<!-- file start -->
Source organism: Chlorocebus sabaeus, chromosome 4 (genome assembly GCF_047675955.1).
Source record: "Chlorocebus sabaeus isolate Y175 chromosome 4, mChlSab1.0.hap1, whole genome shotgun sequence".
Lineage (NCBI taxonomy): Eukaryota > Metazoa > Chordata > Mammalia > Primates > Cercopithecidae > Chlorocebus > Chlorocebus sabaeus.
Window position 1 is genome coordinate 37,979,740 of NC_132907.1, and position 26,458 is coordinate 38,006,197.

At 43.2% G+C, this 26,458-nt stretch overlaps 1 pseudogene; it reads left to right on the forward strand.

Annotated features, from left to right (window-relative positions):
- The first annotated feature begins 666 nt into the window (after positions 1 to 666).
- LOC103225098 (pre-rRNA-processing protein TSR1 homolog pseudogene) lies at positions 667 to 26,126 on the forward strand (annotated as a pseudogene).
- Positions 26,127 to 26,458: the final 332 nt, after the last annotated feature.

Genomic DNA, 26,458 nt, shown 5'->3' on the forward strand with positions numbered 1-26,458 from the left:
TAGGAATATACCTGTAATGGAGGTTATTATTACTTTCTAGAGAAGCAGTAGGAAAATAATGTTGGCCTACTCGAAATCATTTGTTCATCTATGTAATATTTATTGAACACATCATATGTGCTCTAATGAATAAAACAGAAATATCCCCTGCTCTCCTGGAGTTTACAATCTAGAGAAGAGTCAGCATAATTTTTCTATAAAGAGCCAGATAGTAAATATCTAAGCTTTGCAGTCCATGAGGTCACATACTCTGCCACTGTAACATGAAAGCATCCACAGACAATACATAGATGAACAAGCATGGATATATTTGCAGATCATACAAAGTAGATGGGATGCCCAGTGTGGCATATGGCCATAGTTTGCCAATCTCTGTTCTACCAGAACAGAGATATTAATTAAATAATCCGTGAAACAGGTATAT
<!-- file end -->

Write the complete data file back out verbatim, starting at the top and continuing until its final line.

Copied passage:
Source organism: Chlorocebus sabaeus, chromosome 4 (genome assembly GCF_047675955.1).
Source record: "Chlorocebus sabaeus isolate Y175 chromosome 4, mChlSab1.0.hap1, whole genome shotgun sequence".
Lineage (NCBI taxonomy): Eukaryota > Metazoa > Chordata > Mammalia > Primates > Cercopithecidae > Chlorocebus > Chlorocebus sabaeus.
Window position 1 is genome coordinate 37,979,740 of NC_132907.1, and position 26,458 is coordinate 38,006,197.

At 43.2% G+C, this 26,458-nt stretch overlaps 1 pseudogene; it reads left to right on the forward strand.

Annotated features, from left to right (window-relative positions):
- The first annotated feature begins 666 nt into the window (after positions 1 to 666).
- LOC103225098 (pre-rRNA-processing protein TSR1 homolog pseudogene) lies at positions 667 to 26,126 on the forward strand (annotated as a pseudogene).
- Positions 26,127 to 26,458: the final 332 nt, after the last annotated feature.

Genomic DNA, 26,458 nt, shown 5'->3' on the forward strand with positions numbered 1-26,458 from the left:
TAGGAATATACCTGTAATGGAGGTTATTATTACTTTCTAGAGAAGCAGTAGGAAAATAATGTTGGCCTACTCGAAATCATTTGTTCATCTATGTAATATTTATTGAACACATCATATGTGCTCTAATGAATAAAACAGAAATATCCCCTGCTCTCCTGGAGTTTACAATCTAGAGAAGAGTCAGCATAATTTTTCTATAAAGAGCCAGATAGTAAATATCTAAGCTTTGCAGTCCATGAGGTCACATACTCTGCCACTGTAACATGAAAGCATCCACAGACAATACATAGATGAACAAGCATGGATATATTTGCAGATCATACAAAGTAGATGGGATGCCCAGTGTGGCATATGGCCATAGTTTGCCAATCTCTGTTCTACCAGAACAGAGATATTAATTAAATAATCCGTGAAACAGGTATAT